Stalker – Сталкер
written and directed by Andrei Tarkovsky, 1979.
“Tarkovsky creates these disruptions in time by breaching the feeling of its normal rhythms. The sense of time’s universality is violated by personal memories that penetrate into past histories, creating ripples through the fabric of time. A sense of virtuality parallels one of actuality, and what is most personal becomes time-like and most universal. In effect, Mirror breaches the movement-image structure by implanting a time-image mesh (a mesh => “gaps”) at the heart of an infraction in the steady flow of time. The temporal disruptions result from the mélange of personal histories and time-memory elements that maintain the time-pressure differential between shots, sometimes moving into flashbacks and sometimes into dreams.”
A Deleuzian Analysis of Tarkovsky’s Theory of “Time-Pressure” by David George Menard.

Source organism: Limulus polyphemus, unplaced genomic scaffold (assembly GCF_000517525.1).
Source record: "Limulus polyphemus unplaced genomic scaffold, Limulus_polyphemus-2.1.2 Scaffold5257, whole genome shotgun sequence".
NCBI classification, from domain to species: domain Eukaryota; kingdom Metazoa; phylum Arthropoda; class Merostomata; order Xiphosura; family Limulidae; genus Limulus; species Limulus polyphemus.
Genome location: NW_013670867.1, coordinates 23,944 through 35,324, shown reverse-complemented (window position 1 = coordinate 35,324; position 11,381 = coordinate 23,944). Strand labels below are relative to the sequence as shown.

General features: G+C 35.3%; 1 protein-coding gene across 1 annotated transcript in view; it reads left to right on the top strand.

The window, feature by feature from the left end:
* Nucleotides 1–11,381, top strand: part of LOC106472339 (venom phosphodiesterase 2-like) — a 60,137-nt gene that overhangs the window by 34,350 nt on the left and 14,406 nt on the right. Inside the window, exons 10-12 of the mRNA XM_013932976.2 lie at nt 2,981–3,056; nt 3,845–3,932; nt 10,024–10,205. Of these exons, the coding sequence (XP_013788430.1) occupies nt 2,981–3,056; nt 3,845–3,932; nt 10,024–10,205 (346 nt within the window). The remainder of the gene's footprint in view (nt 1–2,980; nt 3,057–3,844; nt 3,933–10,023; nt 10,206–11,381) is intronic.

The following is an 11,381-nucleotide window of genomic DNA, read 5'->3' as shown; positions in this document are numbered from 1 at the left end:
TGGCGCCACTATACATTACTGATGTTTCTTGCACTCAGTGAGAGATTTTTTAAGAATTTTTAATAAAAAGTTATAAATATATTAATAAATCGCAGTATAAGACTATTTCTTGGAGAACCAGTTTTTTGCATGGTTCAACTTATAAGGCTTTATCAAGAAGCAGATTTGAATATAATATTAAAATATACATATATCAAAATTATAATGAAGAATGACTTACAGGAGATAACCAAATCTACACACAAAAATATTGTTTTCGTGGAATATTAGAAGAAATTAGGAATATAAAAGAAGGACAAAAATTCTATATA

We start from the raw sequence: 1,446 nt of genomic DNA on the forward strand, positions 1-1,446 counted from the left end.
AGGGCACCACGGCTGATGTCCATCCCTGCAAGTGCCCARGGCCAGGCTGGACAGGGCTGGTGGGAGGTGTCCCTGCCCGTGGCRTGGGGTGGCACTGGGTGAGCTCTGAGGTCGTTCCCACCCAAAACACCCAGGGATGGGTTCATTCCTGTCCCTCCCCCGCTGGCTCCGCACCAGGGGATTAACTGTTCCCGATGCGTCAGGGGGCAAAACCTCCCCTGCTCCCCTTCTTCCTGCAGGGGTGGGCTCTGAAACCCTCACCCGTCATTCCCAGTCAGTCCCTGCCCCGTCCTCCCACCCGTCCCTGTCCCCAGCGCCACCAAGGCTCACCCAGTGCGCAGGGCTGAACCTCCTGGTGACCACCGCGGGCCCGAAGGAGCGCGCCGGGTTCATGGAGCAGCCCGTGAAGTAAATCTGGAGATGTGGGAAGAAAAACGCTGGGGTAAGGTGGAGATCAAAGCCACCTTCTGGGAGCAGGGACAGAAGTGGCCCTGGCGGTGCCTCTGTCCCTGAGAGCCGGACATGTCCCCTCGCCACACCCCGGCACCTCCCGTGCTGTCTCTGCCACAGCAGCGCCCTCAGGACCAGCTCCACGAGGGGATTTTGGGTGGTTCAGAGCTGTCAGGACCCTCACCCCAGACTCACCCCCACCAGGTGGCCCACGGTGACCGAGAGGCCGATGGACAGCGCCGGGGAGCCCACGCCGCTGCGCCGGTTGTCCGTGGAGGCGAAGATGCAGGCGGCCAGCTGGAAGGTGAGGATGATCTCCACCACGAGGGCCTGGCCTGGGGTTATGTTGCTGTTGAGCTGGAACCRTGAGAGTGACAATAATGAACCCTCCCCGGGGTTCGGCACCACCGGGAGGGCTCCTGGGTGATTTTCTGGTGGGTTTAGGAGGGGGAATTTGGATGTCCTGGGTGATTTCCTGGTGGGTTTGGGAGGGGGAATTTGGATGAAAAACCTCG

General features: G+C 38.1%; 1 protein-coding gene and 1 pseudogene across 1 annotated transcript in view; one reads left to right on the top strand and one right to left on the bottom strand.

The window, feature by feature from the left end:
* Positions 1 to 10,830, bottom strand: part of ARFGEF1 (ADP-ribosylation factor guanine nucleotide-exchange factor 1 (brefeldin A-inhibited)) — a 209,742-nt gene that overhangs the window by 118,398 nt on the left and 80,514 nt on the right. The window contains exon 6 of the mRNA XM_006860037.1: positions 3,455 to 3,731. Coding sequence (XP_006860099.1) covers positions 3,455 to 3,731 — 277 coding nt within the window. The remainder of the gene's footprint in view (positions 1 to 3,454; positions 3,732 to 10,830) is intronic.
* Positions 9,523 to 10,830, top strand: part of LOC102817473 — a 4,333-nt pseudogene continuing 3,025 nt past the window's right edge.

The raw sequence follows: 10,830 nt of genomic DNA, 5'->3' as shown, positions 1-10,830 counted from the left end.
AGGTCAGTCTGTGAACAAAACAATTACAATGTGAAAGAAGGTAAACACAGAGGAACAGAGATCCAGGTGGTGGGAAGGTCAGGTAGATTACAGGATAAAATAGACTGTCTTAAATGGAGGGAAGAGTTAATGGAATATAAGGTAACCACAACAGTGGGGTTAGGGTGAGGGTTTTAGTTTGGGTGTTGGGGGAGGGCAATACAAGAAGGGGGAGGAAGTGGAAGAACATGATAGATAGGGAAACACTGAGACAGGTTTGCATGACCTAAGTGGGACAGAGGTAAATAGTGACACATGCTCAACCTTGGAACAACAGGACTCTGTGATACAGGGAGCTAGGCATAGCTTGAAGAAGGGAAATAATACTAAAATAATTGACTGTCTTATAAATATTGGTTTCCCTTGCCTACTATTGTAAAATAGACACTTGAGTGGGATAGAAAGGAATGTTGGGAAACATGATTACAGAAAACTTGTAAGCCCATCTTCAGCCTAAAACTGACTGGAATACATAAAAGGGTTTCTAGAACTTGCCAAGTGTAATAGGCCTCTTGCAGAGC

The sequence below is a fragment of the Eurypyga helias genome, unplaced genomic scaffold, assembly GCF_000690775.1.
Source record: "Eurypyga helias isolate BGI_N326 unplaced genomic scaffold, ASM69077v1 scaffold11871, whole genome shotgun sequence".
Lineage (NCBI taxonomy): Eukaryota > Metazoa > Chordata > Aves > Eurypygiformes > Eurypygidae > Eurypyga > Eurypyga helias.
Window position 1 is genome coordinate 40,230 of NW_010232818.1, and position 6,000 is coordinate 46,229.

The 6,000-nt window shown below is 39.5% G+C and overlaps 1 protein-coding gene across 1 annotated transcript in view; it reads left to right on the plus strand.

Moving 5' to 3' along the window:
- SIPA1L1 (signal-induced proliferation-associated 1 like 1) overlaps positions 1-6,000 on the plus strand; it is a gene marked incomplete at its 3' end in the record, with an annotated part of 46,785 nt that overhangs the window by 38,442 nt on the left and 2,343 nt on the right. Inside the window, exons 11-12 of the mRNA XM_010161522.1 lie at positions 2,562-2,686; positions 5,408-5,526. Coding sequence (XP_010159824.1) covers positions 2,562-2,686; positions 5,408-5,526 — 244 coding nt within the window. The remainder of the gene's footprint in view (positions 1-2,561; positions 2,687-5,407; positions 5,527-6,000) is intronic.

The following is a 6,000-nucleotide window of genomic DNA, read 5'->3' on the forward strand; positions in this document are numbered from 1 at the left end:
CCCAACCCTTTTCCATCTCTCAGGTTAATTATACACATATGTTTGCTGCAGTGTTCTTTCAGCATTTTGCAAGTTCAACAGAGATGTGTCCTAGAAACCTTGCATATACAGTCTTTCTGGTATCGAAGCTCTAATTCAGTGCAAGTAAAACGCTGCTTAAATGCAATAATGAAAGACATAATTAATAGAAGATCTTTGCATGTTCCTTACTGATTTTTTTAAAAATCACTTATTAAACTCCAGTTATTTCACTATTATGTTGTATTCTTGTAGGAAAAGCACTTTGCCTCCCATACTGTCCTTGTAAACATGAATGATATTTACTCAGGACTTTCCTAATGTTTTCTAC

Here, an interesting analysis of the movie by Matthew Pridham.
Stoyline from IMDB
Near a gray and unnamed city is the Zone, an alien place guarded by barbed wire and soldiers. Over his wife’s objections, a man rises in the early morning and leaves her with their disabled daughter to meet two men. He’s a Stalker, one of a handful who have the mental gifts (and who risk imprisonment) to lead people into the Zone to the Room, a place where one’s secret hopes come true. His clients are a burned out popular writer, cynical, and questioning his talent; and a quiet scientist more concerned about his knapsack than the journey. In the deserted Zone, the approach to the Room must be indirect. As they draw near, the rules seem to change and the stalker faces a crisis.